Willamette Towers

Our Vertical Village

Description and History

Designed in the Modern Period of 1935 to 1965, built in the International Style, Willamette Towers was completed in 1965 by the hands of its Architects Culler, Gale & Martell, and its Engineers Norrie and Davis. The building was Eugene’s Tallest High Rise Luxury Apartment Building consisting of thirteen stories. The Association of Homeowners, otherwise called HOA, was formed in the 1980’s.

The Emporis website lists the height at 160.1 feet and notes that Willamette Towers is the westernmost high-rise in the contiguous 48 states.

When you first approach the building you see electronic gates surrounding the two story parking garage which provides a parking space for every unit. The lower level is covered, the upper is not. The front entry is a large covered area which opens to the lobby and the expansive glass-walled administrative office.

Beyond the office, spanning the ground floor, are three commercial units with doors to the public along Lincoln Street. These units also connect to the interior of the building lending them access to the lobby restrooms.

In addition to the the administrative office and commercial units, the ground floor comprises two locker rooms, a laundry room, boiler room, two administrative storage closets, a janitor closet and an electrical room housing the control center for the electronic entry system to the building. The remaining levels consist strictly of residential units and one janitor closet per floor.

Each stack of units on floors two through twelve has an identical layout with each stack being uniquely different to the other seven. The thirteenth floor comprises four double units or penthouses. Only three units in the building have terraces, those being westward facing units on the second floor.

The fenestration of Willamette Towers is distinctive: The placement of windows and walls on the east and west elevations is as creative as its roof, a zigzag of Gothic design. Lending to the period, and defining the modernism inherent in the design of the building, are the aluminum-framed, single-paned glass fixed and casement windows.

The building was constructed on four typical parcels about eighty feet by one hundred fifty feet (that are now three hundred twenty feet by one hundred fifty feet), which was formerly occupied by four single family houses. Density on this parcel went from four to ninety-two, which was high for Eugene. The area is zoned C-2/Community Commercial, which allows a mix of commercial and residential units and a height up to 150 feet.

The National Register:

In 2015, making the building 50 years old, Willamette Towers could be eligible to join the National Register of Historic Places due to its premier example of International style architecture.

The National Register is the premier list of architecture that defines the American experience and offers certain tax advantages once the listing becomes final. However, being listed in the National Register requires the majority of property owners consent to such action.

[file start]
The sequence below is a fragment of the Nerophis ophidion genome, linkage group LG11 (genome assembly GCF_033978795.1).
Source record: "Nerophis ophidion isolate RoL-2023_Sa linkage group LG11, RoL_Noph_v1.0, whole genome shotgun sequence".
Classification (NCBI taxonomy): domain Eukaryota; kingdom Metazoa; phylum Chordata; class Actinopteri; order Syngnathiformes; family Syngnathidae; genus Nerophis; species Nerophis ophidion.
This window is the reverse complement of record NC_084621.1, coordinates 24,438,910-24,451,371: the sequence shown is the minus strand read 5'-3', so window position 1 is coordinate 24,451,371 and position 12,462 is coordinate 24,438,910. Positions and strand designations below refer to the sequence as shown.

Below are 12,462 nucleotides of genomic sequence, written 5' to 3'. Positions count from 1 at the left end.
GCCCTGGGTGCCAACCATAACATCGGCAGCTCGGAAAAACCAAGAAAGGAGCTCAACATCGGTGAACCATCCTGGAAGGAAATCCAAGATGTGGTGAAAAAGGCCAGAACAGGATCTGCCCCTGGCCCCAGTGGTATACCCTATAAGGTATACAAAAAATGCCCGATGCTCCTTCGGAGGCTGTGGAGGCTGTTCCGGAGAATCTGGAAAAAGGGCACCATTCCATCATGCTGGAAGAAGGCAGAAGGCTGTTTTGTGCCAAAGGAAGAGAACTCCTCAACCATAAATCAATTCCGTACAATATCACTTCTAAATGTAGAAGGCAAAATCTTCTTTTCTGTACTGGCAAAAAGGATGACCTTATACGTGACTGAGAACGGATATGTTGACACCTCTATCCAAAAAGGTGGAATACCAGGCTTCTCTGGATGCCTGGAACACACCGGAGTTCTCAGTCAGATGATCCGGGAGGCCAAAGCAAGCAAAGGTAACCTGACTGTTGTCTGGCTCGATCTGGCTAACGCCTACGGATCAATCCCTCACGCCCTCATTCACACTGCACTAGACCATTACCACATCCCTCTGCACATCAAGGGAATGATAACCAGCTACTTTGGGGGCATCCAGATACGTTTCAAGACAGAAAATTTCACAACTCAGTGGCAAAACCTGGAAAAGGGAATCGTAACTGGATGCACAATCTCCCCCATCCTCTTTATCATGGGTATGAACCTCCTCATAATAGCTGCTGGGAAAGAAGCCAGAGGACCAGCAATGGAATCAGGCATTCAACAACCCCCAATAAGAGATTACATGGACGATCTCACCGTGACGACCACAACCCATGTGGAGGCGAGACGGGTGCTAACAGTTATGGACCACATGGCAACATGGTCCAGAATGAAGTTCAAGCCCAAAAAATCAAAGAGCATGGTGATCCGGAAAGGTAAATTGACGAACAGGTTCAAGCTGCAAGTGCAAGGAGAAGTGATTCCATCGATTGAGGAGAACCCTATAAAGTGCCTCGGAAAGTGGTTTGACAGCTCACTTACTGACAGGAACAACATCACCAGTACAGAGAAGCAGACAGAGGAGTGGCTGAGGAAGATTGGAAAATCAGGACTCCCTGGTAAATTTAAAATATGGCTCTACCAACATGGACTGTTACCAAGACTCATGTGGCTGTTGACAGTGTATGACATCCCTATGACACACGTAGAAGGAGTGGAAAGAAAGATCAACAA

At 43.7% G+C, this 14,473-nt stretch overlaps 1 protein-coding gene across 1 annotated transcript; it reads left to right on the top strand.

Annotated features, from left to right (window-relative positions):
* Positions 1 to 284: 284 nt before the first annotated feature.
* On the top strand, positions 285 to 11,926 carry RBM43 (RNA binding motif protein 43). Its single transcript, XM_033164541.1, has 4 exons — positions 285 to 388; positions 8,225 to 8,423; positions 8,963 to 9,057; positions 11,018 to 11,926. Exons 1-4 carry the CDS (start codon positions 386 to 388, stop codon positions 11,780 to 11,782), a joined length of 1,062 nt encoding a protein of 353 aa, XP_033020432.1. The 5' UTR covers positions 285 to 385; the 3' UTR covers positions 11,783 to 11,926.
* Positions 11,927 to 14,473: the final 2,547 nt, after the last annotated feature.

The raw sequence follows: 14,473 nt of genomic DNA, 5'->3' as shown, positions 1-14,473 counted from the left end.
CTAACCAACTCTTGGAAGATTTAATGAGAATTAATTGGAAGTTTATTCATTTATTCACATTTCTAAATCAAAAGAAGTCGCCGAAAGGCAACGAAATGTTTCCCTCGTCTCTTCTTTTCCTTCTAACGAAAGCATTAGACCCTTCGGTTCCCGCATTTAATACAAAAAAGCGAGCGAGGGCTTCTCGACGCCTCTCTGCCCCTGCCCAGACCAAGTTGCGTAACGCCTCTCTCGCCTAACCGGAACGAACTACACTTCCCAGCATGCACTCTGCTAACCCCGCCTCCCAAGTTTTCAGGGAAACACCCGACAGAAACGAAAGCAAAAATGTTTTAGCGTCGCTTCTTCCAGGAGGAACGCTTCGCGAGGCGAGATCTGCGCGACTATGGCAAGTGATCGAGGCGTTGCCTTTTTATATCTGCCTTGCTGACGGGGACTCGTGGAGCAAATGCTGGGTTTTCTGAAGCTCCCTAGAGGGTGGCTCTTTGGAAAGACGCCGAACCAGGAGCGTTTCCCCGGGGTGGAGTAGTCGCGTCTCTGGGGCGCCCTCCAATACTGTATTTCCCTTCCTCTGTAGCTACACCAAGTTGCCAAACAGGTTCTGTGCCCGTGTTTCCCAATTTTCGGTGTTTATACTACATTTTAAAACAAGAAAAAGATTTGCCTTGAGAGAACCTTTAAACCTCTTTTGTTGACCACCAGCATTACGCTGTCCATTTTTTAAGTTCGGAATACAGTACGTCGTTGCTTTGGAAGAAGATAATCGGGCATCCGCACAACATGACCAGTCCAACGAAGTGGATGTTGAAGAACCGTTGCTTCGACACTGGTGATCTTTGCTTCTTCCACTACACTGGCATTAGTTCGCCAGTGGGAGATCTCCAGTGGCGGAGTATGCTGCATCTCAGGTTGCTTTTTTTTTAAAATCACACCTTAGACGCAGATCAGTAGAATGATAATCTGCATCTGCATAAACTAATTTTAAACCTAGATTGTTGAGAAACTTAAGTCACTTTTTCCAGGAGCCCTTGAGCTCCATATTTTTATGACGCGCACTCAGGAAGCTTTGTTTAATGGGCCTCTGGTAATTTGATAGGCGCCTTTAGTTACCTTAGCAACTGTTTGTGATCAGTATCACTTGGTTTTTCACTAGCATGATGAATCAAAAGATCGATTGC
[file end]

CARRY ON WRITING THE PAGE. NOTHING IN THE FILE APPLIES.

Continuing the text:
Willamette Towers’ Original Interior Design:

The lobby entrance and administrative office were originally covered in 1” mosaic tiles of beige and tan colors (similar to the tiles still in existence in the first floor bathrooms) and had potted plants living in it and there were swinging doors that separated the lobby from the rest of the ground floor.

The original lighting fixtures were aluminum and glass in Jetson shapes classic to the 1960’s and the unit doors were all uniform in appearance with aluminum knobs and hardware.

The Modern Period:

The International Style, which is now referred to as the Modern Period of Architecture, began in Europe in the 1920’s with the work of Walter Gropius and Ludwig Mies van der Rohe of Germany and Le Corbusier of France. During this period architects sought a new vocabulary for architecture that was non-academic, had a functional approach to design, and used the machine (the new technology) and new materials to their best advantage.

A little about Eugene:

Following World war II Eugene grew by leaps and bounds. In 1950 Eugene’s population was 36,000 growing to 51,000 in 1960 and in 1970 Eugene had a grand total of 76,000 people!

The high-rise residential building greatly added to this increase:

In 1954 Ya Po Ah Terrace (taller than WT at 212 feet) was completed as retirement living for seniors.

In 1965, likewise to Willamette Towers, Patterson Towers (147.79 feet) was constructed. A twelve story concrete and steel structure with ninety-one apartments, a penthouse and a basement parking lot. It’s design is very similar to Willamette Towers given that it was created by the same architect. Bennett Management manages both of these akin high-rises.

Prior to the increase of populace and the building of the three aforementioned towers Eugene had:

Florence Apartments, consisting of four floors. It was constructed in1927.

Lane Towers (135.47 feet), consisting of eleven floors and one hundred twenty-two units. It was completed in 1951.

And, Eugene Manor Apartments, consisting of only six floors and seventy two which units was completed in 1950.